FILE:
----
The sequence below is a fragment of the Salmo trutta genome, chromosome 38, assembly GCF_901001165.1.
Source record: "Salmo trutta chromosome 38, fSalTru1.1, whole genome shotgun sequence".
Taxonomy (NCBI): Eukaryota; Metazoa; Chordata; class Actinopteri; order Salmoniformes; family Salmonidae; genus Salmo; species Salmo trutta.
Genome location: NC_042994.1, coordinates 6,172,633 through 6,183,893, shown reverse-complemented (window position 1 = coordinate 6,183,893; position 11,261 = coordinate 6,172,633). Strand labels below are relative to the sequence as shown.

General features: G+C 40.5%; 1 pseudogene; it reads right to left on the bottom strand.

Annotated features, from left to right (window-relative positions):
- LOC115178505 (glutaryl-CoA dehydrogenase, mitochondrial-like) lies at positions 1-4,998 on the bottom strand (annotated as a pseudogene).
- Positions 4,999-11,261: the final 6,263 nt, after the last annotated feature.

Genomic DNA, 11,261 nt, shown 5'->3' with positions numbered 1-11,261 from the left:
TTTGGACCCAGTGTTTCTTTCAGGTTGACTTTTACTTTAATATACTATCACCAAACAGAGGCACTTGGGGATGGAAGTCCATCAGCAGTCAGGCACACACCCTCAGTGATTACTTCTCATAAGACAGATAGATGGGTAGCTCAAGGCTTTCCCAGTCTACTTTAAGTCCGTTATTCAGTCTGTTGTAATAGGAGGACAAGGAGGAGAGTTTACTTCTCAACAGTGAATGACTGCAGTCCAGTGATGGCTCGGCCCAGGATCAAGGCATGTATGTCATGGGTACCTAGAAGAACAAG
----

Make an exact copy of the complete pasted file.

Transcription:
The sequence below is a fragment of the Salmo trutta genome, chromosome 38, assembly GCF_901001165.1.
Source record: "Salmo trutta chromosome 38, fSalTru1.1, whole genome shotgun sequence".
Taxonomy (NCBI): Eukaryota; Metazoa; Chordata; class Actinopteri; order Salmoniformes; family Salmonidae; genus Salmo; species Salmo trutta.
Genome location: NC_042994.1, coordinates 6,172,633 through 6,183,893, shown reverse-complemented (window position 1 = coordinate 6,183,893; position 11,261 = coordinate 6,172,633). Strand labels below are relative to the sequence as shown.

General features: G+C 40.5%; 1 pseudogene; it reads right to left on the bottom strand.

Annotated features, from left to right (window-relative positions):
- LOC115178505 (glutaryl-CoA dehydrogenase, mitochondrial-like) lies at positions 1-4,998 on the bottom strand (annotated as a pseudogene).
- Positions 4,999-11,261: the final 6,263 nt, after the last annotated feature.

Genomic DNA, 11,261 nt, shown 5'->3' with positions numbered 1-11,261 from the left:
TTTGGACCCAGTGTTTCTTTCAGGTTGACTTTTACTTTAATATACTATCACCAAACAGAGGCACTTGGGGATGGAAGTCCATCAGCAGTCAGGCACACACCCTCAGTGATTACTTCTCATAAGACAGATAGATGGGTAGCTCAAGGCTTTCCCAGTCTACTTTAAGTCCGTTATTCAGTCTGTTGTAATAGGAGGACAAGGAGGAGAGTTTACTTCTCAACAGTGAATGACTGCAGTCCAGTGATGGCTCGGCCCAGGATCAAGGCATGTATGTCATGGGTACCTAGAAGAACAAG